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Republicans are fuming at the White House’s recent attempts to neutralize — for the moment — the hot potato of automatic defense cuts ahead of the November elections.
And the GOP is furiously looking for ways to hand back to President Barack Obama the politically sensitive issue of possible military contractor layoffs come January.
On Wednesday, the issue boiled over in a highly partisan House Armed Services Committee hearing on the roughly half a trillion dollars in defense cuts, the lack of specificity from the administration on exactly what they would mean and what the GOP considers a calculated effort by the White House to duck the political consequences until after the elections.
Republicans have been criticizing the Obama administration for months over the defense cuts agreed to in last year’s debt deal. The sequester was intended to bring both parties together to pass a major deficit reduction package, but has increasingly twisted the GOP into a pretzel.
That was the whole point, Democrats and the administration say. Their goal was to force the GOP to make a choice: They could fund defense or keep tax cuts for the rich, but not both.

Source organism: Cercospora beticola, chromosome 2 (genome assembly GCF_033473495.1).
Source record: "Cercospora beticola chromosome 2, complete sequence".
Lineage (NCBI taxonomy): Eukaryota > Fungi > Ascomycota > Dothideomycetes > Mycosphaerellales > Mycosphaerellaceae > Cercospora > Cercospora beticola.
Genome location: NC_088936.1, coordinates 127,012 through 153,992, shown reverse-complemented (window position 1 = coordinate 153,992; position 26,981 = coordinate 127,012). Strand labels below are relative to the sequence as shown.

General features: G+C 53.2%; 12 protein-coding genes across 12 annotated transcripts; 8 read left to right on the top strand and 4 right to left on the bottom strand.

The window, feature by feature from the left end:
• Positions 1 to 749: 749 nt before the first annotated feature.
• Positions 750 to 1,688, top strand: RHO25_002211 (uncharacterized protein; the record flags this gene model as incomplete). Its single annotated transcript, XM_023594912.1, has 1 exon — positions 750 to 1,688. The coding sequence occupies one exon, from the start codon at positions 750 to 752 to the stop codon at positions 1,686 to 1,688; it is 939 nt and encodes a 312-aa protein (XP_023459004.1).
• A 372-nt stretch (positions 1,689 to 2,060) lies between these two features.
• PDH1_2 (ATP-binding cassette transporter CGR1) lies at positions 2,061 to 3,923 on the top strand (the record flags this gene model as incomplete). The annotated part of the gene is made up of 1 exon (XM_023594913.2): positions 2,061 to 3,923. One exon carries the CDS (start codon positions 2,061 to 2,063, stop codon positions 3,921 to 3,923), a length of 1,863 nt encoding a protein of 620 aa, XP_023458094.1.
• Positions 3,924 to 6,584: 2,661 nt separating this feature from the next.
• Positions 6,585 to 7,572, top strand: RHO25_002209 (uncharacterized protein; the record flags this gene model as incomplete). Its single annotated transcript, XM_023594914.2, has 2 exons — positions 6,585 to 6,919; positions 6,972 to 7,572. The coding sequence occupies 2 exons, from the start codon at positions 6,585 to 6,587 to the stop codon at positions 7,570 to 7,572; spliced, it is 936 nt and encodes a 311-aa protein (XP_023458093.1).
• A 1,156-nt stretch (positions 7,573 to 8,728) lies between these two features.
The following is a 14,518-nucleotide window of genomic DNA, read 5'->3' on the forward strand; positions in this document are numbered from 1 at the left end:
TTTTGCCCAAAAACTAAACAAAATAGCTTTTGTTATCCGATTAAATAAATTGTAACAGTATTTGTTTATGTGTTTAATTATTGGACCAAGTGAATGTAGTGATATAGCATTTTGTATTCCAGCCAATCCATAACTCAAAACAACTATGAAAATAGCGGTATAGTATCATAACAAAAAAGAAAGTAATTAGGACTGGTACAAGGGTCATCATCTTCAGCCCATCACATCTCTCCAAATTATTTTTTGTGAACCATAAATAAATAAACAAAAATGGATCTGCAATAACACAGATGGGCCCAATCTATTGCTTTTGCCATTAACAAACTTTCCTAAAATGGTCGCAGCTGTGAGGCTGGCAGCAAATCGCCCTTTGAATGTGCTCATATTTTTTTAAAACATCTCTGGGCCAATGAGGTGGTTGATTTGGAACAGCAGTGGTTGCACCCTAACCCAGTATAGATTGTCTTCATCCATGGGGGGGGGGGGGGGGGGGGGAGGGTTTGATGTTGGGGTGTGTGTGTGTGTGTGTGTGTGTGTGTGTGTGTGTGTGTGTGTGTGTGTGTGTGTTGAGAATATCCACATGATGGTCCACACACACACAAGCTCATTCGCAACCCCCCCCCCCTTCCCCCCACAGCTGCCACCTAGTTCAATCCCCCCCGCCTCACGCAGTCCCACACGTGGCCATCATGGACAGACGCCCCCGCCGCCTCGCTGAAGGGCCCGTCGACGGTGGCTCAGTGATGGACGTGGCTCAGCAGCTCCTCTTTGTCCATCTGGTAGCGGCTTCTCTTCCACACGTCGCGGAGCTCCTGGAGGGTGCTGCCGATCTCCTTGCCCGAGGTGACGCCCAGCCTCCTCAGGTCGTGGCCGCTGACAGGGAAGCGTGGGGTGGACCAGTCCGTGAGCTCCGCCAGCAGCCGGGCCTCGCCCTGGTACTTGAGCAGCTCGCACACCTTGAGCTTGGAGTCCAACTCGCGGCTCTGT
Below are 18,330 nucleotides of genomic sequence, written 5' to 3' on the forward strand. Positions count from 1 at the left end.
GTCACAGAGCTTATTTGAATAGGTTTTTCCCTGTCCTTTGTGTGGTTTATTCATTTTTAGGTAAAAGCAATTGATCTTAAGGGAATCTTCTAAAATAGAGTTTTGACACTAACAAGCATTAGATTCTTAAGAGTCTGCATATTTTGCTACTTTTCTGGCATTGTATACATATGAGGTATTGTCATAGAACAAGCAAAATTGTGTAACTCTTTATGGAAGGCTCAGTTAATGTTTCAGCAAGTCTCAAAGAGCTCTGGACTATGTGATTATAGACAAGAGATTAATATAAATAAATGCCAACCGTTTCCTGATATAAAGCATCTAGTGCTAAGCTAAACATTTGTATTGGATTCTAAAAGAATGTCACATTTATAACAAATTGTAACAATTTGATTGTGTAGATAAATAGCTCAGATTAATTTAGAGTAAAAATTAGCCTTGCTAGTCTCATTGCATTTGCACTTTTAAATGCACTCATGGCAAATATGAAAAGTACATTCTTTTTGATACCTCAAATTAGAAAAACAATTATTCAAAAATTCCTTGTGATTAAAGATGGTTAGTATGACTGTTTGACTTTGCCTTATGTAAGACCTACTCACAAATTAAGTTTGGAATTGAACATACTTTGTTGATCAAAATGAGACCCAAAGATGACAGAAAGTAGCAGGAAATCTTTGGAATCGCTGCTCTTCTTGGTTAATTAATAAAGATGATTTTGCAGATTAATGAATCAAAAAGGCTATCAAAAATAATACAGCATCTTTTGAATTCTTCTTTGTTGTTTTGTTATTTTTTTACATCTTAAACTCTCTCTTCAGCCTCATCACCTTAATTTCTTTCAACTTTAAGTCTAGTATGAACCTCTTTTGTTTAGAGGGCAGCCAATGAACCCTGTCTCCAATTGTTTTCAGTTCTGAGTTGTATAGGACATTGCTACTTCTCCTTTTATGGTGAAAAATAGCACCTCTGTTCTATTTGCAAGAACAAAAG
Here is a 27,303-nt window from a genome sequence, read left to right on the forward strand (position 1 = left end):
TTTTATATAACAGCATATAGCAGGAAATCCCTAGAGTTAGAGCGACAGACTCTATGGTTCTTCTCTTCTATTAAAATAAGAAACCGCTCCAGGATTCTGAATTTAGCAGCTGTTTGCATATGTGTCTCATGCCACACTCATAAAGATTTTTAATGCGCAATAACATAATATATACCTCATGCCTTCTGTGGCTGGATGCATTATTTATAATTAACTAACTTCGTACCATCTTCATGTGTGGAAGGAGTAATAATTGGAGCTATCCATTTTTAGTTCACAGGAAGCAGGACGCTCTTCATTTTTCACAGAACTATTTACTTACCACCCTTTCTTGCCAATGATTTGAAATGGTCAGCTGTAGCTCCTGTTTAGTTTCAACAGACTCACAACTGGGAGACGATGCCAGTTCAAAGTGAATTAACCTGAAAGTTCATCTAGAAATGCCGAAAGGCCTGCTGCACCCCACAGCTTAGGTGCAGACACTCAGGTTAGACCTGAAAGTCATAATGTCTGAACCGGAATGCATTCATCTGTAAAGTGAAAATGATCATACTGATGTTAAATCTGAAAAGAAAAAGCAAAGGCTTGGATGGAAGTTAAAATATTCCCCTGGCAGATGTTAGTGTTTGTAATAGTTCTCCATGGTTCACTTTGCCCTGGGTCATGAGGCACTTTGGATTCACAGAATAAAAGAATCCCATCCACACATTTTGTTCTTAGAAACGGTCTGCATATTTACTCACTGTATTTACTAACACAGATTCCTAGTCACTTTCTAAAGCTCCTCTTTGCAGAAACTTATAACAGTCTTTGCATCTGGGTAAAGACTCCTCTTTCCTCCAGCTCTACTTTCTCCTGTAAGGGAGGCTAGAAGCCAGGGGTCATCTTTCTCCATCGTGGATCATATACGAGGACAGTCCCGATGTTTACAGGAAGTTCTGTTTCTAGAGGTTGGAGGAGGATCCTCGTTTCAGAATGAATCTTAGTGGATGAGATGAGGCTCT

Republicans, however, complain that a move by the Department of Labor this week advising contractors against sending out layoff notices in advance of the elections is aimed at letting the White House off the political hook for Obama’s strategy of taking defense spending hostage.
Under the Worker Adjustment and Retraining Notification Act, employers are supposed to give at least 60 days notice of expected mass layoffs, but the DOL said doing so would be inappropriate under the law. The guidance noted that it’s not clear at this point where the cuts would come from and that both parties are working to find an alternative to the sequester.
Infuriated GOP leaders said the move was obviously political.
“The only reason the administration sent out this guidance to employers earlier this week was to keep people in the dark about the impact these defense cuts will have — until after the election,” Senate Minority Leader Mitch McConnell said. The Kentucky Republican complained that even as the administration was telling private employers not to issue layoff notices, the Office of Management and Budget was issuing guidance this week to agencies to start preparing for the looming cuts.
“So let’s get this straight: Government workers should prepare for cuts, but private businesses and their employees shouldn’t?” McConnell asked, calling it another sign of the president’s “contempt for the private sector.”